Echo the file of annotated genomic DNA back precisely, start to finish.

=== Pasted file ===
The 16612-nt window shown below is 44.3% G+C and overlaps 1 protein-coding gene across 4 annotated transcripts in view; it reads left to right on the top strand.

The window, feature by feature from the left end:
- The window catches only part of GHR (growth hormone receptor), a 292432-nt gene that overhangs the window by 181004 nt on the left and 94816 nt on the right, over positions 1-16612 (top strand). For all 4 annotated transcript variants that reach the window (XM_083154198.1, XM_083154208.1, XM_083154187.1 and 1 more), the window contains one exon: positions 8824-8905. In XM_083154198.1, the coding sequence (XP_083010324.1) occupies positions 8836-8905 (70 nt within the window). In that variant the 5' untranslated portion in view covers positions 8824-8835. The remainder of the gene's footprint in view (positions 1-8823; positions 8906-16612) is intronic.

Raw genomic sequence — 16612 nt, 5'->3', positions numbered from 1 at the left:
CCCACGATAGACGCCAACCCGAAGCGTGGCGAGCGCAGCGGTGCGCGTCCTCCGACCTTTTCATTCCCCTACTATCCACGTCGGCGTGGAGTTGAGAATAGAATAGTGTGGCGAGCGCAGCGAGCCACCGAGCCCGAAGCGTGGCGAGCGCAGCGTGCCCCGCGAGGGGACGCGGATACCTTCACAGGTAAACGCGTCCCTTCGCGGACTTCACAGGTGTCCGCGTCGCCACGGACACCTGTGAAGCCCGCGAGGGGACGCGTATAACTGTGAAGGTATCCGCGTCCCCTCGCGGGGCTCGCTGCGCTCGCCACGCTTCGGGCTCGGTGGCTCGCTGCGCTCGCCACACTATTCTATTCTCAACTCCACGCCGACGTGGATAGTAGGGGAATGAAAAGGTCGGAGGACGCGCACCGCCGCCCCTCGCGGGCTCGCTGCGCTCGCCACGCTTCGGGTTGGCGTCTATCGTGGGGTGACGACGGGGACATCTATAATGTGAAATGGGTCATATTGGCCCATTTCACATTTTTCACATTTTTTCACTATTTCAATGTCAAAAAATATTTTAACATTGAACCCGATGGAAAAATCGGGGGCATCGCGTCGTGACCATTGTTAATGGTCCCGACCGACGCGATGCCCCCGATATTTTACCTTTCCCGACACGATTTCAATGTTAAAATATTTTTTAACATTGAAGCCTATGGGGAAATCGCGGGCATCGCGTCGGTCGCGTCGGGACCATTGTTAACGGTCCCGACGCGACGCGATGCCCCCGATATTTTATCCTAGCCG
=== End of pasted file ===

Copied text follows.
The 16612-nt window shown below is 44.3% G+C and overlaps 1 protein-coding gene across 4 annotated transcripts in view; it reads left to right on the top strand.

The window, feature by feature from the left end:
- The window catches only part of GHR (growth hormone receptor), a 292432-nt gene that overhangs the window by 181004 nt on the left and 94816 nt on the right, over positions 1-16612 (top strand). For all 4 annotated transcript variants that reach the window (XM_083154198.1, XM_083154208.1, XM_083154187.1 and 1 more), the window contains one exon: positions 8824-8905. In XM_083154198.1, the coding sequence (XP_083010324.1) occupies positions 8836-8905 (70 nt within the window). In that variant the 5' untranslated portion in view covers positions 8824-8835. The remainder of the gene's footprint in view (positions 1-8823; positions 8906-16612) is intronic.

Raw genomic sequence — 16612 nt, 5'->3', positions numbered from 1 at the left:
CCCACGATAGACGCCAACCCGAAGCGTGGCGAGCGCAGCGGTGCGCGTCCTCCGACCTTTTCATTCCCCTACTATCCACGTCGGCGTGGAGTTGAGAATAGAATAGTGTGGCGAGCGCAGCGAGCCACCGAGCCCGAAGCGTGGCGAGCGCAGCGTGCCCCGCGAGGGGACGCGGATACCTTCACAGGTAAACGCGTCCCTTCGCGGACTTCACAGGTGTCCGCGTCGCCACGGACACCTGTGAAGCCCGCGAGGGGACGCGTATAACTGTGAAGGTATCCGCGTCCCCTCGCGGGGCTCGCTGCGCTCGCCACGCTTCGGGCTCGGTGGCTCGCTGCGCTCGCCACACTATTCTATTCTCAACTCCACGCCGACGTGGATAGTAGGGGAATGAAAAGGTCGGAGGACGCGCACCGCCGCCCCTCGCGGGCTCGCTGCGCTCGCCACGCTTCGGGTTGGCGTCTATCGTGGGGTGACGACGGGGACATCTATAATGTGAAATGGGTCATATTGGCCCATTTCACATTTTTCACATTTTTTCACTATTTCAATGTCAAAAAATATTTTAACATTGAACCCGATGGAAAAATCGGGGGCATCGCGTCGTGACCATTGTTAATGGTCCCGACCGACGCGATGCCCCCGATATTTTACCTTTCCCGACACGATTTCAATGTTAAAATATTTTTTAACATTGAAGCCTATGGGGAAATCGCGGGCATCGCGTCGGTCGCGTCGGGACCATTGTTAACGGTCCCGACGCGACGCGATGCCCCCGATATTTTATCCTAGCCG